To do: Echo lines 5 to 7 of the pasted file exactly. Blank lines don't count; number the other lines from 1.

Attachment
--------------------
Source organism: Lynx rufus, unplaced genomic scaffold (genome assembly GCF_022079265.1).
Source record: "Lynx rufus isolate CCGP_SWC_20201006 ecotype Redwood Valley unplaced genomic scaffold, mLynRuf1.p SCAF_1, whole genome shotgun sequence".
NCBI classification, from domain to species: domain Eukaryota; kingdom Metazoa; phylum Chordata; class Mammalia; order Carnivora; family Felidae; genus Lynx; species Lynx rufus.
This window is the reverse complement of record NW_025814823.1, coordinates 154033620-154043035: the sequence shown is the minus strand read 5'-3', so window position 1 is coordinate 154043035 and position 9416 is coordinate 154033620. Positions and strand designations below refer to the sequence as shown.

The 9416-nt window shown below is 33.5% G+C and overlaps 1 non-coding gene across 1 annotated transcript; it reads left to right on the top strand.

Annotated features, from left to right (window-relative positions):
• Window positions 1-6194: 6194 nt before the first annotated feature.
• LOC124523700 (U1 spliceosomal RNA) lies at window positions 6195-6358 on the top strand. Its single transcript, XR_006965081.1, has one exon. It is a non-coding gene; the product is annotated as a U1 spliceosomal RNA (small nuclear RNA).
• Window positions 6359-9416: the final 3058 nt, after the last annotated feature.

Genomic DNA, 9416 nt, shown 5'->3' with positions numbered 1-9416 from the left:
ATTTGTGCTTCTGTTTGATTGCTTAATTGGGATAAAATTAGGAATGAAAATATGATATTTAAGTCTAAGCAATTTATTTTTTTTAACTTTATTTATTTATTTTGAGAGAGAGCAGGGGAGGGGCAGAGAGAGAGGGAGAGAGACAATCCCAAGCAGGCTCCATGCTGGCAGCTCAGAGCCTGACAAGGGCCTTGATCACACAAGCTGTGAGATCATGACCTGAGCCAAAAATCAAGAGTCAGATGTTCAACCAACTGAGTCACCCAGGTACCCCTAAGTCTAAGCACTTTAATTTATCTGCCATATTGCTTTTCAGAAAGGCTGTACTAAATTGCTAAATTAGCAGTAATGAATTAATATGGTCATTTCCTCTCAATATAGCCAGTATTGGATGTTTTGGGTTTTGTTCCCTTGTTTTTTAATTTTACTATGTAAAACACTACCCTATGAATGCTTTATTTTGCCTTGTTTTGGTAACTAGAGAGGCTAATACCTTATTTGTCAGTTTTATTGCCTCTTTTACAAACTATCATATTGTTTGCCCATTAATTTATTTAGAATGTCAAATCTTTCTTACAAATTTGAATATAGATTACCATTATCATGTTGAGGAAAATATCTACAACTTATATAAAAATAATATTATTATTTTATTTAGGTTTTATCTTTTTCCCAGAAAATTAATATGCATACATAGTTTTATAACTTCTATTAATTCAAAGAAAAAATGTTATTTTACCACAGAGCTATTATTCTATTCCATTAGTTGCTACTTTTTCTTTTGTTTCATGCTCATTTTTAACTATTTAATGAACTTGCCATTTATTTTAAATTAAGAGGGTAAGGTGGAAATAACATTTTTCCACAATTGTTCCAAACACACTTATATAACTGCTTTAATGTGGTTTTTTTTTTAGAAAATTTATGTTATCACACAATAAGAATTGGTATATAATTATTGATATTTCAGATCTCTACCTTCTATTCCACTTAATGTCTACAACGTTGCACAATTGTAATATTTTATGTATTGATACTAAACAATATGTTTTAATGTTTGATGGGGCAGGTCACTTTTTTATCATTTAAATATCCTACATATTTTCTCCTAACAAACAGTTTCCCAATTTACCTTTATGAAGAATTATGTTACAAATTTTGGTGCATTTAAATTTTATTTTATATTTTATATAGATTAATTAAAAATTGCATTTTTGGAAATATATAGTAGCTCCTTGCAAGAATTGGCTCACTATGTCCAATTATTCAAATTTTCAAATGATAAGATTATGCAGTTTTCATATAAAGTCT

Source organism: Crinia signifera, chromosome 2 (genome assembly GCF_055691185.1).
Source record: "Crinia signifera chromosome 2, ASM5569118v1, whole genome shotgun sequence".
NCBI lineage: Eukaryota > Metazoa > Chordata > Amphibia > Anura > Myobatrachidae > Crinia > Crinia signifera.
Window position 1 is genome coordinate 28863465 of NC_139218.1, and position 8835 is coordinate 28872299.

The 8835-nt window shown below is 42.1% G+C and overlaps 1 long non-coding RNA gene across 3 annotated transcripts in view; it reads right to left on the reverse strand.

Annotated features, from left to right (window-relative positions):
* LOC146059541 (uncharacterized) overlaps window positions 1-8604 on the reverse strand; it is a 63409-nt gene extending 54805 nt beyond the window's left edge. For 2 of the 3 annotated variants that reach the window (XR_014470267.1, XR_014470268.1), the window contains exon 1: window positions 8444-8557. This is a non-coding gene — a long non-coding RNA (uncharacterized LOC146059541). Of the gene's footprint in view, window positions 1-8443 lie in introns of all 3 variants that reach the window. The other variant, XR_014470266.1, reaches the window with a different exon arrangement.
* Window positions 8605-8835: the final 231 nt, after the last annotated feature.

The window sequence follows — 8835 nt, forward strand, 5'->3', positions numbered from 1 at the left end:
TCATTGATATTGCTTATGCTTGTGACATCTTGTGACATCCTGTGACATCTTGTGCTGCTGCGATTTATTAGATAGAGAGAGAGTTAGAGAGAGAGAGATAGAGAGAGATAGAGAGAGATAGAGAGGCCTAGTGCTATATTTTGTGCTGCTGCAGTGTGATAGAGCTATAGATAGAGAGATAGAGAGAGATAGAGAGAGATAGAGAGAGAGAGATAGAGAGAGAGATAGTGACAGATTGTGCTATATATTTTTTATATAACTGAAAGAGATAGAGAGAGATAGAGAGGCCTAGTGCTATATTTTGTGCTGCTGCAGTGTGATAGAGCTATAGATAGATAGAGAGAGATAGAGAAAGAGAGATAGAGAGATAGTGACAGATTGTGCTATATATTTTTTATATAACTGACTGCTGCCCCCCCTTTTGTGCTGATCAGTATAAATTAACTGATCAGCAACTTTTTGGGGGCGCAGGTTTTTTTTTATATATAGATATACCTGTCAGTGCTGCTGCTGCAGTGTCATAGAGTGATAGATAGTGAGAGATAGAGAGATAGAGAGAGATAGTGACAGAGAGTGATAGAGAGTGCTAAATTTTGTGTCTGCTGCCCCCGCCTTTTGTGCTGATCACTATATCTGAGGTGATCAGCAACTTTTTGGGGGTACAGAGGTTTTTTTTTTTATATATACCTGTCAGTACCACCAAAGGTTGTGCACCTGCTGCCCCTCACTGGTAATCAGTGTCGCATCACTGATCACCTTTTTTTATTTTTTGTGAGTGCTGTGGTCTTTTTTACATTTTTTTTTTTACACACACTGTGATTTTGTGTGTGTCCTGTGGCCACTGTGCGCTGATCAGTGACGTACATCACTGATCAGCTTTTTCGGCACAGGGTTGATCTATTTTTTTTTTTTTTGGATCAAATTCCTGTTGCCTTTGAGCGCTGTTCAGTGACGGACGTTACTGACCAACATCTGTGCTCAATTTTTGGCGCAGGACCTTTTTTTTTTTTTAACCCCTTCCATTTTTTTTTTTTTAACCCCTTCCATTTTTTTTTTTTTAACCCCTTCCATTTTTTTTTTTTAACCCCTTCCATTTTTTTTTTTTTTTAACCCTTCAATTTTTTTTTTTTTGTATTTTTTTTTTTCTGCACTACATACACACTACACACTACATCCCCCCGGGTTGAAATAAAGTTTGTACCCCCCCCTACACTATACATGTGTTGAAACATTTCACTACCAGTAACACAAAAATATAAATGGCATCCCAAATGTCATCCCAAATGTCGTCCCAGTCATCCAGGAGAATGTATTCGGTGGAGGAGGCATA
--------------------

The 9416-nt window shown below is 33.5% G+C and overlaps 1 non-coding gene across 1 annotated transcript; it reads left to right on the top strand.

Annotated features, from left to right (window-relative positions):
• Window positions 1-6194: 6194 nt before the first annotated feature.